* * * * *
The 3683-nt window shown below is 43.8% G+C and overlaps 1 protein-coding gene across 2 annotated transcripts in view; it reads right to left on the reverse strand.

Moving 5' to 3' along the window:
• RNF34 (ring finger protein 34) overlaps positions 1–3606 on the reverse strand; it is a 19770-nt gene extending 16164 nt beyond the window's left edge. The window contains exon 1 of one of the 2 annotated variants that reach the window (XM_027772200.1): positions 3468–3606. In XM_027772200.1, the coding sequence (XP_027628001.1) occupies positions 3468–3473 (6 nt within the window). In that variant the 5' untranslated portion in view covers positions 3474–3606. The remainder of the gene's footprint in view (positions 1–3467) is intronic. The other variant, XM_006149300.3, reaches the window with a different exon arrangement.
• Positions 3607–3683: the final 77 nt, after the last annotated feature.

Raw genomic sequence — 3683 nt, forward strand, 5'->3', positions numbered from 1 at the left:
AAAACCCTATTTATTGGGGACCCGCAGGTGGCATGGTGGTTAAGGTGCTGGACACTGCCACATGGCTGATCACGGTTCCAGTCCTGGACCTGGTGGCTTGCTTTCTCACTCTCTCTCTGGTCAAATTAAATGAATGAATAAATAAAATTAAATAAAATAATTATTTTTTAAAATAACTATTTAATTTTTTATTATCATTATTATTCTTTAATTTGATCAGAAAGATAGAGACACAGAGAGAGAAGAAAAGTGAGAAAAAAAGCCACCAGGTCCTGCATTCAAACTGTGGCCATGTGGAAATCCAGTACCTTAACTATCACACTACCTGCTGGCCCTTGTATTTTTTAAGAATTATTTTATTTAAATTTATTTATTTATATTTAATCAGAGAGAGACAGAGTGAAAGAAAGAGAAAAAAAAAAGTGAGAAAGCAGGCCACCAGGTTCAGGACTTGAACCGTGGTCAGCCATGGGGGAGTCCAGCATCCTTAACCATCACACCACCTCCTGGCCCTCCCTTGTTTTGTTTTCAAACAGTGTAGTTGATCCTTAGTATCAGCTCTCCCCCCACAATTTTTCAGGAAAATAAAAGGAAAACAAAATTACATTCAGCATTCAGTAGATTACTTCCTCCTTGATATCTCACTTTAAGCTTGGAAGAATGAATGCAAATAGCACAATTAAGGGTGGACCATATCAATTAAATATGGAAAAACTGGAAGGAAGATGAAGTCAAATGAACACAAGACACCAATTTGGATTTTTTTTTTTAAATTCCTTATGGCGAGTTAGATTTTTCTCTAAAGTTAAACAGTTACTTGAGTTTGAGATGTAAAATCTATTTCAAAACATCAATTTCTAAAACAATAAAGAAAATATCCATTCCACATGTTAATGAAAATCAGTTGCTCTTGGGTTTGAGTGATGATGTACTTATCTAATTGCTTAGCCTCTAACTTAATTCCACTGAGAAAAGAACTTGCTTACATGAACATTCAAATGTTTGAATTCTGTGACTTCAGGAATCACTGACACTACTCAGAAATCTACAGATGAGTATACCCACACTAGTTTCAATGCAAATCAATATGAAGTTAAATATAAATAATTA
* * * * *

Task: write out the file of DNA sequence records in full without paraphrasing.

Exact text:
The 3683-nt window shown below is 43.8% G+C and overlaps 1 protein-coding gene across 2 annotated transcripts in view; it reads right to left on the reverse strand.

Moving 5' to 3' along the window:
• RNF34 (ring finger protein 34) overlaps positions 1–3606 on the reverse strand; it is a 19770-nt gene extending 16164 nt beyond the window's left edge. The window contains exon 1 of one of the 2 annotated variants that reach the window (XM_027772200.1): positions 3468–3606. In XM_027772200.1, the coding sequence (XP_027628001.1) occupies positions 3468–3473 (6 nt within the window). In that variant the 5' untranslated portion in view covers positions 3474–3606. The remainder of the gene's footprint in view (positions 1–3467) is intronic. The other variant, XM_006149300.3, reaches the window with a different exon arrangement.
• Positions 3607–3683: the final 77 nt, after the last annotated feature.

Raw genomic sequence — 3683 nt, forward strand, 5'->3', positions numbered from 1 at the left:
AAAACCCTATTTATTGGGGACCCGCAGGTGGCATGGTGGTTAAGGTGCTGGACACTGCCACATGGCTGATCACGGTTCCAGTCCTGGACCTGGTGGCTTGCTTTCTCACTCTCTCTCTGGTCAAATTAAATGAATGAATAAATAAAATTAAATAAAATAATTATTTTTTAAAATAACTATTTAATTTTTTATTATCATTATTATTCTTTAATTTGATCAGAAAGATAGAGACACAGAGAGAGAAGAAAAGTGAGAAAAAAAGCCACCAGGTCCTGCATTCAAACTGTGGCCATGTGGAAATCCAGTACCTTAACTATCACACTACCTGCTGGCCCTTGTATTTTTTAAGAATTATTTTATTTAAATTTATTTATTTATATTTAATCAGAGAGAGACAGAGTGAAAGAAAGAGAAAAAAAAAAGTGAGAAAGCAGGCCACCAGGTTCAGGACTTGAACCGTGGTCAGCCATGGGGGAGTCCAGCATCCTTAACCATCACACCACCTCCTGGCCCTCCCTTGTTTTGTTTTCAAACAGTGTAGTTGATCCTTAGTATCAGCTCTCCCCCCACAATTTTTCAGGAAAATAAAAGGAAAACAAAATTACATTCAGCATTCAGTAGATTACTTCCTCCTTGATATCTCACTTTAAGCTTGGAAGAATGAATGCAAATAGCACAATTAAGGGTGGACCATATCAATTAAATATGGAAAAACTGGAAGGAAGATGAAGTCAAATGAACACAAGACACCAATTTGGATTTTTTTTTTTAAATTCCTTATGGCGAGTTAGATTTTTCTCTAAAGTTAAACAGTTACTTGAGTTTGAGATGTAAAATCTATTTCAAAACATCAATTTCTAAAACAATAAAGAAAATATCCATTCCACATGTTAATGAAAATCAGTTGCTCTTGGGTTTGAGTGATGATGTACTTATCTAATTGCTTAGCCTCTAACTTAATTCCACTGAGAAAAGAACTTGCTTACATGAACATTCAAATGTTTGAATTCTGTGACTTCAGGAATCACTGACACTACTCAGAAATCTACAGATGAGTATACCCACACTAGTTTCAATGCAAATCAATATGAAGTTAAATATAAATAATTA